I knew I was in a special position at the time. I knew more than anyone else. We focused on bringing assistance to the people who escaped. We had no artillery. We had no bombs. All we had was one or two rifles, all we could do was shoot one or two Germans, which we did, but really they were replaced immediately. As you will read in the reports of Jurgen Stroop, they at least knew exactly what had happened to their soldiers. We didn’t have a clear picture. That was the difference between a precisely organized army and a group of civilians who tried to defend themselves or organize a heroic gesture in defense of human values that they wanted to defend in a desperate attempt. The world learned about this belatedly, and perhaps the world is still a little bit ashamed of that.
I must say that my feelings at the time were pessimistic. After the Warsaw Ghetto uprising there were others, in other towns like Bialystock. All we could do is just help those few who survived.
Who helped? Dunin, I don’t know how he calculated this, but he claims that 10 to 15 percent of the Polish population assisted the Jews. Which wouldn’t have been such a bad thing because we were a nation of 22 million and if there were 1.5 million people helping that would have been definitely very good. I didn’t see those thousands and thousands. I only knew a few. Perhaps that’s how it had to be.
I was never so afraid as when I helped Jews.
If we look at New Orleans when the Mississippi flooded its banks, I remember there was a direct order to shoot looters without warning: There will always be people who try to benefit from the misfortunes of others, and there will always be people who do everything to come to the rescue. One has also to consider there was hunger. Fear was rampant. Christian Poles were sent to Dachau, to Mathausen. Three thousand priests were sent to concentration camps. People felt persecuted. Not only the Jewish population was affected. One cannot say only the Jewish population was persecuted, and all the others lived without concerns.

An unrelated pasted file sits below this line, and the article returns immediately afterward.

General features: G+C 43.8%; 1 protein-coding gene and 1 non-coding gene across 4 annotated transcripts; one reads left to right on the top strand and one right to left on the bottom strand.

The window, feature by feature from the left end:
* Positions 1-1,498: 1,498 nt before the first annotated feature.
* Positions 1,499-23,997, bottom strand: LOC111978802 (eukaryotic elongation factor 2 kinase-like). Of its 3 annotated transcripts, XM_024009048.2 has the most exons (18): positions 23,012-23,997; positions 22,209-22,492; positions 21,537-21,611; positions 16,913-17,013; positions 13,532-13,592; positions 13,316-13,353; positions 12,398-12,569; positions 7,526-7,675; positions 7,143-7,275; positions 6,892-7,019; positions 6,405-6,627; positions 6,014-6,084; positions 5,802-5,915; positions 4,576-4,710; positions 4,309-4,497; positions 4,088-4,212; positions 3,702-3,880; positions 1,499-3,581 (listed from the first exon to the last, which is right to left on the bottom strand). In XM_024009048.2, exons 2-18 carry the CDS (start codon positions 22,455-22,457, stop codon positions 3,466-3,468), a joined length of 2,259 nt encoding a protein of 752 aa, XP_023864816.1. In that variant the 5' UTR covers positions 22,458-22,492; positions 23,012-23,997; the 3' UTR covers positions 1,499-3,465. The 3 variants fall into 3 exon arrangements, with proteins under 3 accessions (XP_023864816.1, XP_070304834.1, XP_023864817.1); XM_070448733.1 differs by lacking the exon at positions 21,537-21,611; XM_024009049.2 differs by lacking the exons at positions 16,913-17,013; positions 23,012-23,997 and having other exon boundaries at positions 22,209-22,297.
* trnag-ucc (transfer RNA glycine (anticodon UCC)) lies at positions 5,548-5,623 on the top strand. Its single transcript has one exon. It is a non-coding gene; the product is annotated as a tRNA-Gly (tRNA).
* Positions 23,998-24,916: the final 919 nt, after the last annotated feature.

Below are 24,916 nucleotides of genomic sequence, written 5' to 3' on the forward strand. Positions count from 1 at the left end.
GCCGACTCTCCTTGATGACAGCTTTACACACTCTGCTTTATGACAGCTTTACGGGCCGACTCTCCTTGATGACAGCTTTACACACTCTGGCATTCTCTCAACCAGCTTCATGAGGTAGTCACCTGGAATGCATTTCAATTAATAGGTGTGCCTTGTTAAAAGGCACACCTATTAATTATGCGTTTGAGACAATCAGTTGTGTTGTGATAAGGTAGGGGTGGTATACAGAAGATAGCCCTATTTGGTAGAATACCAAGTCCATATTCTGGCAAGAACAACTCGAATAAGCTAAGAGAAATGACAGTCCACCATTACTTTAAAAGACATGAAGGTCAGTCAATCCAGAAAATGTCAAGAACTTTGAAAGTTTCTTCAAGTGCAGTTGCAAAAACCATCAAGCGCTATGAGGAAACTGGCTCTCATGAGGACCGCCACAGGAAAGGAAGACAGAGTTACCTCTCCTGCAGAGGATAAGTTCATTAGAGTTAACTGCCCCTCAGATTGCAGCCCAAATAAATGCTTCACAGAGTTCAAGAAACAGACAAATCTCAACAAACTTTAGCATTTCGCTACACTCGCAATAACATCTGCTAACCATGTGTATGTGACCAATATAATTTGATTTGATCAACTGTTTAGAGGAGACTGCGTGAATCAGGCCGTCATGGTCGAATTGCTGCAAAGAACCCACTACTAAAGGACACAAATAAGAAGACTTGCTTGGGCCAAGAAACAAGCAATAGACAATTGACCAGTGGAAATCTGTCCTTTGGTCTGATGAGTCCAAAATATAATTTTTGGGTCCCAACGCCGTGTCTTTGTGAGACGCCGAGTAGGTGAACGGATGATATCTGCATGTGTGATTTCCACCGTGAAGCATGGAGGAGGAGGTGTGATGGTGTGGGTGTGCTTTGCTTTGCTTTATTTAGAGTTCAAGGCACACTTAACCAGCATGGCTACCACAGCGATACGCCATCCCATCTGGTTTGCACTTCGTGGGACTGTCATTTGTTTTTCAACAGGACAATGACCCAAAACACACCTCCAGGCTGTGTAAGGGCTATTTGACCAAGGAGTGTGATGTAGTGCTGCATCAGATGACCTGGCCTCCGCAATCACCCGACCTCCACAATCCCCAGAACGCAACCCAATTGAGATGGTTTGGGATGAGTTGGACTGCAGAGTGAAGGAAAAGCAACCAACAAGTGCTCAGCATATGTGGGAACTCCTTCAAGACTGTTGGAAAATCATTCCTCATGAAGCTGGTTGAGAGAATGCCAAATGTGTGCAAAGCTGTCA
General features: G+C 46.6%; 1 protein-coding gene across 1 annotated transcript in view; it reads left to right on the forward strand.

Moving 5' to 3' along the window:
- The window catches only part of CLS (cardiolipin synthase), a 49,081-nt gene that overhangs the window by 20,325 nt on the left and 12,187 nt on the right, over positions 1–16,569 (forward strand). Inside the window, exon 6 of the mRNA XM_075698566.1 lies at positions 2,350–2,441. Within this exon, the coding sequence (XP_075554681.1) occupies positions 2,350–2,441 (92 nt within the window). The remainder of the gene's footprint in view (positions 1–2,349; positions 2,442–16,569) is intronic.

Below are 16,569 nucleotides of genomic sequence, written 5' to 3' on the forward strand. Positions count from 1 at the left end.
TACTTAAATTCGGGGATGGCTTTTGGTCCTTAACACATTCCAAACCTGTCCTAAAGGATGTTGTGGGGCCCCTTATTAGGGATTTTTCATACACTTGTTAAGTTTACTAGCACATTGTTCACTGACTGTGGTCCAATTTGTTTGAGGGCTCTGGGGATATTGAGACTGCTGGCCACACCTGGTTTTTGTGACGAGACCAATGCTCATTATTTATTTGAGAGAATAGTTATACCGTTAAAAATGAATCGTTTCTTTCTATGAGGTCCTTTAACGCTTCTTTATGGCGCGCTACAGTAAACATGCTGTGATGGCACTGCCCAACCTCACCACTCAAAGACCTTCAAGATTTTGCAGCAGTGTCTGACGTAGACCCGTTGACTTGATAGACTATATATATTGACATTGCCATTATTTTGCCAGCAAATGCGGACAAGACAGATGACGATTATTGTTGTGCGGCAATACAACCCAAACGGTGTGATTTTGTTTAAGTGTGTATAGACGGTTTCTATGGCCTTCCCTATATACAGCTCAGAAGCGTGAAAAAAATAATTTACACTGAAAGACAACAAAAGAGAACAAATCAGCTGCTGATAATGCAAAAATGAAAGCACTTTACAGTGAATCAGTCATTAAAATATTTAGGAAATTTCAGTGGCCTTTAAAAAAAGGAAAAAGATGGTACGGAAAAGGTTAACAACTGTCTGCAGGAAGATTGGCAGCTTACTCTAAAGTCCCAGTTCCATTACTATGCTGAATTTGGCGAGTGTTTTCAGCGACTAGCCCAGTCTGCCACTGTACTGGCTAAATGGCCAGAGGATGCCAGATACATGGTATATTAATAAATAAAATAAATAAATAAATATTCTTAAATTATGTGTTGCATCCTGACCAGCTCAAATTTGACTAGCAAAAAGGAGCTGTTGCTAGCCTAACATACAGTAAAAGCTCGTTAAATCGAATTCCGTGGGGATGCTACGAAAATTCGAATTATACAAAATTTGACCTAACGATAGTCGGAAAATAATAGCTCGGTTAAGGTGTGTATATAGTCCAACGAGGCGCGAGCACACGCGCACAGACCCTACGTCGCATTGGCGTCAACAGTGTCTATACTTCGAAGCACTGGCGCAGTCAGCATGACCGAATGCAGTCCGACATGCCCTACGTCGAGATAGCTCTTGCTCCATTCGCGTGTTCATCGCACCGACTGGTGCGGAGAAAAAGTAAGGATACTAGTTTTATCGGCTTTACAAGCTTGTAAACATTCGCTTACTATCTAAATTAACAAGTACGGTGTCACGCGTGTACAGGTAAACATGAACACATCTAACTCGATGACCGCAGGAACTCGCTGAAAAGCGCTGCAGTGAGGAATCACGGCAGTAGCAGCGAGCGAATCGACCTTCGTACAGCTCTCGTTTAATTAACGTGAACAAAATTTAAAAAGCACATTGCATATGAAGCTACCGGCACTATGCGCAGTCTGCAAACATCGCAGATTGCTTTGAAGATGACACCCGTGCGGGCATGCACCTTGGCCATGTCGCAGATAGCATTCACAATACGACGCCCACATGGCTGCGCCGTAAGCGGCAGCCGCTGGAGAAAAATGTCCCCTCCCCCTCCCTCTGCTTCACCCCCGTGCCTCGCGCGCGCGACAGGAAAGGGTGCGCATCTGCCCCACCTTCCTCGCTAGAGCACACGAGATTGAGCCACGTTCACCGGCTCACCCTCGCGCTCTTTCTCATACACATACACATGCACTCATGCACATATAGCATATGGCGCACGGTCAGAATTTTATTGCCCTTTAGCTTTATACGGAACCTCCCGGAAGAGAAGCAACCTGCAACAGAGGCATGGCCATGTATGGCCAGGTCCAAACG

It’s difficult for me to admit it, but I was never so afraid as when I helped Jews. And I explain to young people that it doesn’t matter. That fear doesn’t matter. Despite the fear, one has to do what has to be done. The right thing.
My apologies, but as a journalist, I must break my promise and ask you one more last question. You lived through the tragic history of the Holocaust. You were a prisoner in Auschwitz, and you saw what happened in the Warsaw Ghetto. As a Pole, you also know very well how strong nations leave small nations to suffer alone. You served as foreign minister of your country and know the kinds of choices that leaders must make on behalf of their people.
So, if you were the prime minister of Israel, and you had to listen, year after year, to threats of annihilation from a country that embraces a radical fascistic ideology, and promises to wipe your nation off the face of the Earth, while racing to develop a nuclear bomb, what would you do? Would you wait for Iran to develop a bomb, or would you do something now, on your own, to make sure the Iranians could not carry out such threats?
I will answer briefly: Thank God I’m not the prime minister of Israel.
David Samuels is the editor of County Highway, a new American magazine in the form of a 19th-century newspaper. He is Tablet’s literary editor.